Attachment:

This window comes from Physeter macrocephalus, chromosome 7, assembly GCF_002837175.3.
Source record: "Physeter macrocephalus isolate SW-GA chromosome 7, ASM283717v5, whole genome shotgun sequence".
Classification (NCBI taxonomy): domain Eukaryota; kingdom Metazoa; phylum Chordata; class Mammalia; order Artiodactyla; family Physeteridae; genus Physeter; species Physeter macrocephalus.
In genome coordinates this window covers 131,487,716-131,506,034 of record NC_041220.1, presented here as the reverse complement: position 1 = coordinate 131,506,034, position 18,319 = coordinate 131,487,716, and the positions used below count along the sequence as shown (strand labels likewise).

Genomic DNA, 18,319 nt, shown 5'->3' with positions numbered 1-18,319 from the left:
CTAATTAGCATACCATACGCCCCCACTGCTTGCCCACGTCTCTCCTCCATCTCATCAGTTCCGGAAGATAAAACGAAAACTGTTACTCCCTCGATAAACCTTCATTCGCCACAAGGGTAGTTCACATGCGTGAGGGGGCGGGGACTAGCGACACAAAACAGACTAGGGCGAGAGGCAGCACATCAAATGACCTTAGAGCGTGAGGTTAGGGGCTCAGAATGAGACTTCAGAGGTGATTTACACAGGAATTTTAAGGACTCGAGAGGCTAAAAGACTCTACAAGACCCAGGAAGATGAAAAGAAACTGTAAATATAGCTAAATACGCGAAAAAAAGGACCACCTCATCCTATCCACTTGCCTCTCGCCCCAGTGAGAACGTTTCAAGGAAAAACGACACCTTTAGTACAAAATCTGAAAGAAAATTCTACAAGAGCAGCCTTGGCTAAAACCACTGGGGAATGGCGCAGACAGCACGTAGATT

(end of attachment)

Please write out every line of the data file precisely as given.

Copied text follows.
This window comes from Physeter macrocephalus, chromosome 7, assembly GCF_002837175.3.
Source record: "Physeter macrocephalus isolate SW-GA chromosome 7, ASM283717v5, whole genome shotgun sequence".
Classification (NCBI taxonomy): domain Eukaryota; kingdom Metazoa; phylum Chordata; class Mammalia; order Artiodactyla; family Physeteridae; genus Physeter; species Physeter macrocephalus.
In genome coordinates this window covers 131,487,716-131,506,034 of record NC_041220.1, presented here as the reverse complement: position 1 = coordinate 131,506,034, position 18,319 = coordinate 131,487,716, and the positions used below count along the sequence as shown (strand labels likewise).

Genomic DNA, 18,319 nt, shown 5'->3' with positions numbered 1-18,319 from the left:
CTAATTAGCATACCATACGCCCCCACTGCTTGCCCACGTCTCTCCTCCATCTCATCAGTTCCGGAAGATAAAACGAAAACTGTTACTCCCTCGATAAACCTTCATTCGCCACAAGGGTAGTTCACATGCGTGAGGGGGCGGGGACTAGCGACACAAAACAGACTAGGGCGAGAGGCAGCACATCAAATGACCTTAGAGCGTGAGGTTAGGGGCTCAGAATGAGACTTCAGAGGTGATTTACACAGGAATTTTAAGGACTCGAGAGGCTAAAAGACTCTACAAGACCCAGGAAGATGAAAAGAAACTGTAAATATAGCTAAATACGCGAAAAAAAGGACCACCTCATCCTATCCACTTGCCTCTCGCCCCAGTGAGAACGTTTCAAGGAAAAACGACACCTTTAGTACAAAATCTGAAAGAAAATTCTACAAGAGCAGCCTTGGCTAAAACCACTGGGGAATGGCGCAGACAGCACGTAGATT